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DIRECTED BY: Ralph Bakshi
FEATURING: Scatman Crothers, Philip Michael Thomas, Barry White, Charles Gordone
PLOT: Samson and Preacherman head out on an all-night drive to spring Pappy and Randy from prison; while waiting outside the prison wall, Pappy regales them with the tale of how Brother Rabbit, Brother Bear, and Preacher Fox take Harlem over from the corrupt NYPD and racist Mafiosi.
COMMENTS: Many movies fall into the “they don’t make ’em like they used to” category; Coonskin earns a “there’s is no way they could make this these days” rating. Rarely have I seen a movie filled with so much vitriol, much less an animated film.
Ralph Bakshi is, for lack of a better phrase, altogether something else: an immigrant from Palestine who jammed his fingers on the crackling pulse of American racial discord. Bakshi not only directed and wrote Coonskin, but also penned the lyrics for the eye-wateringly uncomfortable opening song, “Ah’m a Niggerman”–performed masterfully by Scatman Crothers in profile over the opening credits. While Ralph Bakshi may have improved as an animator and storyteller afterwards, in Coonskin he is at his most impressively polemical.
Taking obvious (and unashamed) inspiration from the “Uncle Remus” stories (collected in the late 19th-century by another interloper into Black culture, Joel Chandler Harris), Bakshi sets up a jailbreak framing story. Preacherman (Charles Gordone) and Samson (Barry White) have until dawn to high-tail their Chrysler to the prison holding their friend Randy (Philip Michael Thomas), who awaits them–accompanied by fellow escapee, Pappy (Scat Man Crothers)–at the base of the prison wall. To pass the time, Pappy tells a story about a trio of enterprising Black fellows from Kansas who migrate to Harlem, a supposed Black meccah, to shake off the hayseed racists in their hometown. Once in Harlem they’re disillusioned by faux-militant Black preachers, intimidated by the grotesques of the New York City police department, and harried by a vicious Mafia godfather. Throughout, Miss America cruelly teases, taunts, and tramples on a Black Everyman.
Coonskin is a visually jarring experience, as mid-’70s New York City is overlaid with Warner Brothers’-styled animation and antics. A nasty, bloody bar fight pitting Brothers Rabbit, Bear, and Fox against another Black gang of extortionist thugs has its zany qualities, accompanied by sound effects lifted straight from Looney Toons. There’s an awkward encounter when Brother Bear and his Black lady-friend are approached by two (live-action) whiteys who are just darn pleased that the establishment’s owners have finally allowed Blacks–with their “colorful dress” and everything–into the formerly whites-only restaurant. Visual gags abound during cemetery scenes. And every single stereotype is pushed to the absolute maximum in animation.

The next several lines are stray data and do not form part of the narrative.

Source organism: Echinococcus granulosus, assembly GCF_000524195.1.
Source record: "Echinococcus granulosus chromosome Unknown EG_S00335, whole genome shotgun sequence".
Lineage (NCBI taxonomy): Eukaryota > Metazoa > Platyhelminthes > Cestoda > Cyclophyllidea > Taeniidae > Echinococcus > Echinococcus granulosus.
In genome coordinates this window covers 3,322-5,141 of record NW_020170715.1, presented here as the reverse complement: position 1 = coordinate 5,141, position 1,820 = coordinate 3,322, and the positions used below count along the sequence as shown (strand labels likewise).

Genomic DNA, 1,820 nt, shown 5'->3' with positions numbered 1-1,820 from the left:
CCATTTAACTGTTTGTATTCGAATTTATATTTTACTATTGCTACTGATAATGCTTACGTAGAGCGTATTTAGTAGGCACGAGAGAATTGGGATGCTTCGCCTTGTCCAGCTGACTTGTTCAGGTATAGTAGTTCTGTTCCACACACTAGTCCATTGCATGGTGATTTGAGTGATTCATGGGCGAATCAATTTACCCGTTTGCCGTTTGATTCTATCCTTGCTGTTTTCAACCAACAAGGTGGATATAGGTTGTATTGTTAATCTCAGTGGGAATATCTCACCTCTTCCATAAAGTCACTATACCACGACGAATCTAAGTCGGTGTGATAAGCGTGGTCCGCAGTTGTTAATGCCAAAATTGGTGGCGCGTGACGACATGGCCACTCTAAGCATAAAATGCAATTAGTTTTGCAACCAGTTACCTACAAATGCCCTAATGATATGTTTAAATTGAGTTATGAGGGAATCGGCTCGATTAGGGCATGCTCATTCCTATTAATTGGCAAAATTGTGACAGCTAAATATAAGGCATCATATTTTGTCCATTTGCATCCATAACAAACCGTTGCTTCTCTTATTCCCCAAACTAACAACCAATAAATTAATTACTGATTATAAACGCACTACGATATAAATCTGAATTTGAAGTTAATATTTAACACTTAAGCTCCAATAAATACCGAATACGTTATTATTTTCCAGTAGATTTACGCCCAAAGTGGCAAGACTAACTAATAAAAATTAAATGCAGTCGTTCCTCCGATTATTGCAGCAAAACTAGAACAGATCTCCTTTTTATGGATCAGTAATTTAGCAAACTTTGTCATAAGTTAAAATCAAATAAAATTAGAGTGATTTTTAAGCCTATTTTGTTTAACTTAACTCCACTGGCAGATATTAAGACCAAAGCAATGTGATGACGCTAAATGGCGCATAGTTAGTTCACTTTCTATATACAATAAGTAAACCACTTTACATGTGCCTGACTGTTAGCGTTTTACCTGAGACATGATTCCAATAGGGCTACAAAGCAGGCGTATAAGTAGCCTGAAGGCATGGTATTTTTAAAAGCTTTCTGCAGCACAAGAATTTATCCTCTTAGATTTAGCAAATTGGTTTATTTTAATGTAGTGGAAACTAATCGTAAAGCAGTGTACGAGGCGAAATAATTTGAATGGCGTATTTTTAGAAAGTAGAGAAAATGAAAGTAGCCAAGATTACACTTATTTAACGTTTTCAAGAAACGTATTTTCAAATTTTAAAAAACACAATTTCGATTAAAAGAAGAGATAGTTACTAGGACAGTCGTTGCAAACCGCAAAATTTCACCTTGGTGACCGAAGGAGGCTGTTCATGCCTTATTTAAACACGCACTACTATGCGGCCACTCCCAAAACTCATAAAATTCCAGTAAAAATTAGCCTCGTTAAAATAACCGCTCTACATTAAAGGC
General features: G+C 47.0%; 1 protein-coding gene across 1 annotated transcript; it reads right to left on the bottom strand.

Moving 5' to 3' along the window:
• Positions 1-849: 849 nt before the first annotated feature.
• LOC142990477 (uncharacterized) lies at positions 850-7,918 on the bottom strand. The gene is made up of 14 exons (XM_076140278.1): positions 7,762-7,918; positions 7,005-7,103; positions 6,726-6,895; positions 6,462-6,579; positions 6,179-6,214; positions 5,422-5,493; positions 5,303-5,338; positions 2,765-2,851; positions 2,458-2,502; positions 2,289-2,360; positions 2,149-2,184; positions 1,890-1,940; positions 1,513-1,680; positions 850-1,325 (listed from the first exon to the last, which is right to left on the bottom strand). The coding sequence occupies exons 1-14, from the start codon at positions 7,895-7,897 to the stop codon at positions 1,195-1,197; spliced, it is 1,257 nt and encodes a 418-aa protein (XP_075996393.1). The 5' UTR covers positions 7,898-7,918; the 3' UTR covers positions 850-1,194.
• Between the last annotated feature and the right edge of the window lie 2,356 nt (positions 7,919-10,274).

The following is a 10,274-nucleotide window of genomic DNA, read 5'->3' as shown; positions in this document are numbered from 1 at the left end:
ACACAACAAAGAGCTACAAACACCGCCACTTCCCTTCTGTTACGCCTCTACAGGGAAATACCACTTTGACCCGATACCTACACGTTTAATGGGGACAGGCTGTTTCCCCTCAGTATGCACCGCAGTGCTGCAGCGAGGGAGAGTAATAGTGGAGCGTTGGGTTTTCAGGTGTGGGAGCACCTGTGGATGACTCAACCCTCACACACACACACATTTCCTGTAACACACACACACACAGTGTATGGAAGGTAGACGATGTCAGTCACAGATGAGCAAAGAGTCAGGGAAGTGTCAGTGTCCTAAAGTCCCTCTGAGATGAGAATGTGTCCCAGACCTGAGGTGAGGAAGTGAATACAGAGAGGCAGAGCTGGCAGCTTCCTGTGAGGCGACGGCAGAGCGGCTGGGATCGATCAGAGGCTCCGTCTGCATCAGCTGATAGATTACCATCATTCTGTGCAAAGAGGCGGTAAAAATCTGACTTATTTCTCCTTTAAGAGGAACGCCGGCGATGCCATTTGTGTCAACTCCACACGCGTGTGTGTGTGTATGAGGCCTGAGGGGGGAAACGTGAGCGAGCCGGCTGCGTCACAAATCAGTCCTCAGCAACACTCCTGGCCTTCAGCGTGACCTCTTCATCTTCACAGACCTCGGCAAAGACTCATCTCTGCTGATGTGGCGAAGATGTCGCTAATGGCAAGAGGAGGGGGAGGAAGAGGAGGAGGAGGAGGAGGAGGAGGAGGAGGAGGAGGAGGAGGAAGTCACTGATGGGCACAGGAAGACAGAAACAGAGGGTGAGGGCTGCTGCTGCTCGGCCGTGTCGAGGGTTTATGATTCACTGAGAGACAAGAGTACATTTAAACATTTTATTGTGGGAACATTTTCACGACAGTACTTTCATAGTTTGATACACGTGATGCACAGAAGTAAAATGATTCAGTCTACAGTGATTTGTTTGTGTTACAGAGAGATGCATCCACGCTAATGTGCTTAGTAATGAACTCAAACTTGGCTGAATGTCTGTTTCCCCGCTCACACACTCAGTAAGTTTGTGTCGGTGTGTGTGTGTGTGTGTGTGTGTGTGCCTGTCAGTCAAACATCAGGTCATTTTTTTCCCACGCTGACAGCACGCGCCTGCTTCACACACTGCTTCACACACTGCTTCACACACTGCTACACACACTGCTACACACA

The narrative framing device nicely anchors the surreal trips and diversions through which Bakshi drags the viewer. All the vocal (and physical) acting is spot-on, with a genuine feel to it–though I must emphasize that when Bakshi is making a point, the performances have a genuine stereotype feel. Malevolent flights of animated fantasy involving violent hallucinations, exploitative symbolism, and even demonic undertones mix liberally with the social commentary. But Bakshi’s intentions are clear: the 1987 release came with the warning, “This film offends everybody.” Any Blacks, whites, gays, Jews, Italian-Americans, and cops take note: this is hard stuff. This is angry stuff. And Coonskin doesn’t care what you think.
WHAT THE CRITICS SAY:
“[Bakshi] seems a little at sea in Coonskin, and his episodes don’t really add up to a coherent whole, but the movie’s filled with vitality and visual exuberance we get a sense of life from the film that’s all the more absorbing because ‘cartoons’ aren’t supposed to seem ‘real’.” -Roger Ebert, Chicago Sun-Times (contemporaneous)
(This movie was nominated for review by Caleb Moss, who argued “throw in some dazzling hallucination sequences, absurdly grotesque caricatures of classic depictions of African-Americans in pop-culture, a subterranean Mafia organization with a little clown hit-man, an obscenely hilarious “romance” scene involving Ms. America, and hell, even an excessively obese con-man posing as a negro messiah shooting at portraits of Elvis Presley and Richard Nixon while hoisted in mid-air, among other things that I shall not spoil, and you got one peculiarly odd curiosity of an animated film in your hands.” Suggest a weird movie of your own here.)